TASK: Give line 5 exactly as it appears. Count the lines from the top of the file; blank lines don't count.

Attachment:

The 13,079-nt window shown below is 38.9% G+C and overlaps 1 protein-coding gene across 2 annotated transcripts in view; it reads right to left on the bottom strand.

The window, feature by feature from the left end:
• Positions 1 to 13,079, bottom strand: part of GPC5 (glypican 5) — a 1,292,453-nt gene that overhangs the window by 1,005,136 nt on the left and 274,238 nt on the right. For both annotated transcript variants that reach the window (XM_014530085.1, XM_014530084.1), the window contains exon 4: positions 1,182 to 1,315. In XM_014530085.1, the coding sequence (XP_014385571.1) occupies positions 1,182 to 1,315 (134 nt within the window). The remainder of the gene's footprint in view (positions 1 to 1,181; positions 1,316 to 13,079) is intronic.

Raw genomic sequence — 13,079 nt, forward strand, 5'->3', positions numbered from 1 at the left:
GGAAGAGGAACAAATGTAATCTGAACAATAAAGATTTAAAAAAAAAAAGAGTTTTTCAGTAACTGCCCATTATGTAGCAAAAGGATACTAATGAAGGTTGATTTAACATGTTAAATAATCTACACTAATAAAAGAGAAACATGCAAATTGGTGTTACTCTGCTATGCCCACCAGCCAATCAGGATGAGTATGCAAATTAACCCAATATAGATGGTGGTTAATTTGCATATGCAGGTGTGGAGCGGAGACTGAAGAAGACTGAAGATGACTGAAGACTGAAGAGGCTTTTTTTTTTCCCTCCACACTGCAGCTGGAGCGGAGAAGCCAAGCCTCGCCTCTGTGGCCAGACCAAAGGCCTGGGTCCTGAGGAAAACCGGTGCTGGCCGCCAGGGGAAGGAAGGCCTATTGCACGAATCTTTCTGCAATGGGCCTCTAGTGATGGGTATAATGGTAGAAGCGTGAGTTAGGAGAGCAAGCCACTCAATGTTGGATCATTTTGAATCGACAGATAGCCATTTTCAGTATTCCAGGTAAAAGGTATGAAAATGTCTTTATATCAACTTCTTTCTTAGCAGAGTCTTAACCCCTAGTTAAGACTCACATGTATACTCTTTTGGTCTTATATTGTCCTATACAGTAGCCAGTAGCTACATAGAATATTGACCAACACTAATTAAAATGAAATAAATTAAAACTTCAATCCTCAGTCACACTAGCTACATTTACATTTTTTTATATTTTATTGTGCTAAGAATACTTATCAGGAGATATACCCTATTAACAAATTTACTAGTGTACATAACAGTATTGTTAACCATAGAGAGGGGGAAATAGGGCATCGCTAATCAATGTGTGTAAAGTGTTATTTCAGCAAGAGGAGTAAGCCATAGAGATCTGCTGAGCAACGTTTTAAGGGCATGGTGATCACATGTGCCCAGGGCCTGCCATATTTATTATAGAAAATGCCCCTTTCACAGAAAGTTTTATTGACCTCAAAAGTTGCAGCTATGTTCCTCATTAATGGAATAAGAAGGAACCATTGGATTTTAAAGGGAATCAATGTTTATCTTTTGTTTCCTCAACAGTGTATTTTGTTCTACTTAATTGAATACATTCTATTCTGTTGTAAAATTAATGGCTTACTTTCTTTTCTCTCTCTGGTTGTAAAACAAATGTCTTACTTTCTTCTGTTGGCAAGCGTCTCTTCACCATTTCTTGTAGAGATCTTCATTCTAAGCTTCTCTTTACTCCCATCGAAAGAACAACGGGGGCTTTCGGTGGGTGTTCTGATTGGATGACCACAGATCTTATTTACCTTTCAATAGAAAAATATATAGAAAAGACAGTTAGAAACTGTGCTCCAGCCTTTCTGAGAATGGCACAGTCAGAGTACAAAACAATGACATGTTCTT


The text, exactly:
GGAAGAGGAACAAATGTAATCTGAACAATAAAGATTTAAAAAAAAAAAGAGTTTTTCAGTAACTGCCCATTATGTAGCAAAAGGATACTAATGAAGGTTGATTTAACATGTTAAATAATCTACACTAATAAAAGAGAAACATGCAAATTGGTGTTACTCTGCTATGCCCACCAGCCAATCAGGATGAGTATGCAAATTAACCCAATATAGATGGTGGTTAATTTGCATATGCAGGTGTGGAGCGGAGACTGAAGAAGACTGAAGATGACTGAAGACTGAAGAGGCTTTTTTTTTTCCCTCCACACTGCAGCTGGAGCGGAGAAGCCAAGCCTCGCCTCTGTGGCCAGACCAAAGGCCTGGGTCCTGAGGAAAACCGGTGCTGGCCGCCAGGGGAAGGAAGGCCTATTGCACGAATCTTTCTGCAATGGGCCTCTAGTGATGGGTATAATGGTAGAAGCGTGAGTTAGGAGAGCAAGCCACTCAATGTTGGATCATTTTGAATCGACAGATAGCCATTTTCAGTATTCCAGGTAAAAGGTATGAAAATGTCTTTATATCAACTTCTTTCTTAGCAGAGTCTTAACCCCTAGTTAAGACTCACATGTATACTCTTTTGGTCTTATATTGTCCTATACAGTAGCCAGTAGCTACATAGAATATTGACCAACACTAATTAAAATGAAATAAATTAAAACTTCAATCCTCAGTCACACTAGCTACATTTACATTTTTTTATATTTTATTGTGCTAAGAATACTTATCAGGAGATATACCCTATTAACAAATTTACTAGTGTACATAACAGTATTGTTAACCATAGAGAGGGGGAAATAGGGCATCGCTAATCAATGTGTGTAAAGTGTTATTTCAGCAAGAGGAGTAAGCCATAGAGATCTGCTGAGCAACGTTTTAAGGGCATGGTGATCACATGTGCCCAGGGCCTGCCATATTTATTATAGAAAATGCCCCTTTCACAGAAAGTTTTATTGACCTCAAAAGTTGCAGCTATGTTCCTCATTAATGGAATAAGAAGGAACCATTGGATTTTAAAGGGAATCAATGTTTATCTTTTGTTTCCTCAACAGTGTATTTTGTTCTACTTAATTGAATACATTCTATTCTGTTGTAAAATTAATGGCTTACTTTCTTTTCTCTCTCTGGTTGTAAAACAAATGTCTTACTTTCTTCTGTTGGCAAGCGTCTCTTCACCATTTCTTGTAGAGATCTTCATTCTAAGCTTCTCTTTACTCCCATCGAAAGAACAACGGGGGCTTTCGGTGGGTGTTCTGATTGGATGACCACAGATCTTATTTACCTTTCAATAGAAAAATATATAGAAAAGACAGTTAGAAACTGTGCTCCAGCCTTTCTGAGAATGGCACAGTCAGAGTACAAAACAATGACATGTTCTT